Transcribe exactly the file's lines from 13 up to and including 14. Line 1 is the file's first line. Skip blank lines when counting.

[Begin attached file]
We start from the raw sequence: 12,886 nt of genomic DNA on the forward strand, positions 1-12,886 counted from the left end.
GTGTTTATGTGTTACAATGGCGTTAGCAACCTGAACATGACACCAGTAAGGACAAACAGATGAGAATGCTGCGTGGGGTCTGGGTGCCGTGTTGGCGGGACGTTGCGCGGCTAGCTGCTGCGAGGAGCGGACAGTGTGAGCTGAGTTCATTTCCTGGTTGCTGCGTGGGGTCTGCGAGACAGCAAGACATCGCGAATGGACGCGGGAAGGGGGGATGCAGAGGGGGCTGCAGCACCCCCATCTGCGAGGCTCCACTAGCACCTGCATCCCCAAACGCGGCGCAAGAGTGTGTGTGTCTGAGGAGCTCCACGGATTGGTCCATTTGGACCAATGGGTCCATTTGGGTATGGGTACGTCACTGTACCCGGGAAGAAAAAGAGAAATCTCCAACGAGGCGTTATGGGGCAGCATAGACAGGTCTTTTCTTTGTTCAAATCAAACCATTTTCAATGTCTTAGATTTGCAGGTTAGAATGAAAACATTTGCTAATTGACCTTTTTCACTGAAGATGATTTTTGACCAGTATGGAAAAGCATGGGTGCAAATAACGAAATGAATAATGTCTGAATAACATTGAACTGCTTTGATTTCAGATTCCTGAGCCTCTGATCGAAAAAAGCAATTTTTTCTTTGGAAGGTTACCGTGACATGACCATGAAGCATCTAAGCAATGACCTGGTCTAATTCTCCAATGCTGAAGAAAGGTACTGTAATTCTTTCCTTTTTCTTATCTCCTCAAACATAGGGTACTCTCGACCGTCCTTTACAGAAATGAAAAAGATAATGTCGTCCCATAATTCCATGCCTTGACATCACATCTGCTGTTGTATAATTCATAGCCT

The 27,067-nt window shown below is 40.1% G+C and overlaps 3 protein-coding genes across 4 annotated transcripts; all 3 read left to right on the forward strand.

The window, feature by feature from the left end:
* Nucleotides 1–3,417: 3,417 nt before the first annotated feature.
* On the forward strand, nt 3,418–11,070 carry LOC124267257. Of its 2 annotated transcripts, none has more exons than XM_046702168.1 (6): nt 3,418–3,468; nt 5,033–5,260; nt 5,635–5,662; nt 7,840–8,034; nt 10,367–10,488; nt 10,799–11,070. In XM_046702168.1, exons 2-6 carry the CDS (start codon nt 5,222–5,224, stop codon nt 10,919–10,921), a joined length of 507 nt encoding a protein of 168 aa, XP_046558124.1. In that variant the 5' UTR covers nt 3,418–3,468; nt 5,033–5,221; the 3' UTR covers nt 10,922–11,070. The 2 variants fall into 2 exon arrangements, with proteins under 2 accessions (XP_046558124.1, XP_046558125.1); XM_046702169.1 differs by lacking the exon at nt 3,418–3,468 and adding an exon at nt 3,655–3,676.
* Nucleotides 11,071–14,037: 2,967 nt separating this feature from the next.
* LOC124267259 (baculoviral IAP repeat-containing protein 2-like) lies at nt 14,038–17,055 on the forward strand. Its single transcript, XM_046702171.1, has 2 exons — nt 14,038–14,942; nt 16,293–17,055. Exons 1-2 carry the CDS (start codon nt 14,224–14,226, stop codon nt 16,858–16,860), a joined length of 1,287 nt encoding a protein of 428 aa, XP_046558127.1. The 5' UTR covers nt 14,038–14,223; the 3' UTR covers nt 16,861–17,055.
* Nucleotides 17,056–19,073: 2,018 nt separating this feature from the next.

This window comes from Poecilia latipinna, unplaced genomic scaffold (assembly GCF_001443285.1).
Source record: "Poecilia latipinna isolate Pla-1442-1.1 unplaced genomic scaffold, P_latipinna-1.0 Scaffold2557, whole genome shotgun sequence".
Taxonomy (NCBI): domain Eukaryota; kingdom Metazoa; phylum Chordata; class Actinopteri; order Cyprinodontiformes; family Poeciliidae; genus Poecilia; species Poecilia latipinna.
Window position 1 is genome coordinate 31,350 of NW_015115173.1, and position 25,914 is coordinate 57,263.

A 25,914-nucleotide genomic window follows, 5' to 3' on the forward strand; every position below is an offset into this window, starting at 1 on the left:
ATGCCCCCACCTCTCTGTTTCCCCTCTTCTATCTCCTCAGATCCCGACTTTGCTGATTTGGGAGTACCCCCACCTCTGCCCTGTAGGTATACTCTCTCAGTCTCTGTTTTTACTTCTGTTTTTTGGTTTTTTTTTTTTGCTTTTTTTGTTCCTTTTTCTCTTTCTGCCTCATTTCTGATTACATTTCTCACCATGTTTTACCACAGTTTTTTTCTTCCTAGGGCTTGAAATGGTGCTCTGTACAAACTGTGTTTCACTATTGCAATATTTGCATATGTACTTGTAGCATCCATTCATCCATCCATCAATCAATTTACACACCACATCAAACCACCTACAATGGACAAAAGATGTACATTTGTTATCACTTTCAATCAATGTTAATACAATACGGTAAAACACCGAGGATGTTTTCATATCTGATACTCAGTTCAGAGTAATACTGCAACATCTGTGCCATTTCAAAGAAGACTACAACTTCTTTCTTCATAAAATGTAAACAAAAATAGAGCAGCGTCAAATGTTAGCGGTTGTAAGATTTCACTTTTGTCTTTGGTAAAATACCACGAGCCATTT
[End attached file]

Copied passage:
Window position 1 is genome coordinate 31,350 of NW_015115173.1, and position 25,914 is coordinate 57,263.

A 25,914-nucleotide genomic window follows, 5' to 3' on the forward strand; every position below is an offset into this window, starting at 1 on the left: